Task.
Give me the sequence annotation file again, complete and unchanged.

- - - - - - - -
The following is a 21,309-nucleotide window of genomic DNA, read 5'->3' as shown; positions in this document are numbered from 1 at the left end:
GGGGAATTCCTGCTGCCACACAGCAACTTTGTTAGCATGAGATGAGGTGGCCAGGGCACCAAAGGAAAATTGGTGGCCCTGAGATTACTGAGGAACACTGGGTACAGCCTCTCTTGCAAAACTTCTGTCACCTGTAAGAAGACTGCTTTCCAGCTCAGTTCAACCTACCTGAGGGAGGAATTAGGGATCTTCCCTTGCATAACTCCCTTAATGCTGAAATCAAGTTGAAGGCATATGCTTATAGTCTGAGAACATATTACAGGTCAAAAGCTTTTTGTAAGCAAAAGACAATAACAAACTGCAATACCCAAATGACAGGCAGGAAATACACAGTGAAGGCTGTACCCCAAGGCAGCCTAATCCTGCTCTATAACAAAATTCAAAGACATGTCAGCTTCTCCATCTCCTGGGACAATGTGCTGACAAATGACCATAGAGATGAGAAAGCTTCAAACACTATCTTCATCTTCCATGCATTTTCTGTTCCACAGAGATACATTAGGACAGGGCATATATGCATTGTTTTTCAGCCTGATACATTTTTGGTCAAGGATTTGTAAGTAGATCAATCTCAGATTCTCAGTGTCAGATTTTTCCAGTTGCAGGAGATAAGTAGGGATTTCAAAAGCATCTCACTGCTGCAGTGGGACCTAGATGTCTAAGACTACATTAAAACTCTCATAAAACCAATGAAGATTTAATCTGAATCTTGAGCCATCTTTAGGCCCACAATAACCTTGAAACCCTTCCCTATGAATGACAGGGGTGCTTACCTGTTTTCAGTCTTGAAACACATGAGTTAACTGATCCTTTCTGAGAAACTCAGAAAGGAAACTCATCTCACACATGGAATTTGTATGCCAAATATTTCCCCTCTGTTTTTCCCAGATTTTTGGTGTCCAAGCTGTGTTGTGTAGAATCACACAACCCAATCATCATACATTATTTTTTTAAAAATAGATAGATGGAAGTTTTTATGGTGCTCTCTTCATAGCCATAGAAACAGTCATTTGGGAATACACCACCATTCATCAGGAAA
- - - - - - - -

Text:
The following is a 21,309-nucleotide window of genomic DNA, read 5'->3' as shown; positions in this document are numbered from 1 at the left end:
GGGGAATTCCTGCTGCCACACAGCAACTTTGTTAGCATGAGATGAGGTGGCCAGGGCACCAAAGGAAAATTGGTGGCCCTGAGATTACTGAGGAACACTGGGTACAGCCTCTCTTGCAAAACTTCTGTCACCTGTAAGAAGACTGCTTTCCAGCTCAGTTCAACCTACCTGAGGGAGGAATTAGGGATCTTCCCTTGCATAACTCCCTTAATGCTGAAATCAAGTTGAAGGCATATGCTTATAGTCTGAGAACATATTACAGGTCAAAAGCTTTTTGTAAGCAAAAGACAATAACAAACTGCAATACCCAAATGACAGGCAGGAAATACACAGTGAAGGCTGTACCCCAAGGCAGCCTAATCCTGCTCTATAACAAAATTCAAAGACATGTCAGCTTCTCCATCTCCTGGGACAATGTGCTGACAAATGACCATAGAGATGAGAAAGCTTCAAACACTATCTTCATCTTCCATGCATTTTCTGTTCCACAGAGATACATTAGGACAGGGCATATATGCATTGTTTTTCAGCCTGATACATTTTTGGTCAAGGATTTGTAAGTAGATCAATCTCAGATTCTCAGTGTCAGATTTTTCCAGTTGCAGGAGATAAGTAGGGATTTCAAAAGCATCTCACTGCTGCAGTGGGACCTAGATGTCTAAGACTACATTAAAACTCTCATAAAACCAATGAAGATTTAATCTGAATCTTGAGCCATCTTTAGGCCCACAATAACCTTGAAACCCTTCCCTATGAATGACAGGGGTGCTTACCTGTTTTCAGTCTTGAAACACATGAGTTAACTGATCCTTTCTGAGAAACTCAGAAAGGAAACTCATCTCACACATGGAATTTGTATGCCAAATATTTCCCCTCTGTTTTTCCCAGATTTTTGGTGTCCAAGCTGTGTTGTGTAGAATCACACAACCCAATCATCATACATTATTTTTTTAAAAATAGATAGATGGAAGTTTTTATGGTGCTCTCTTCATAGCCATAGAAACAGTCATTTGGGAATACACCACCATTCATCAGGAAA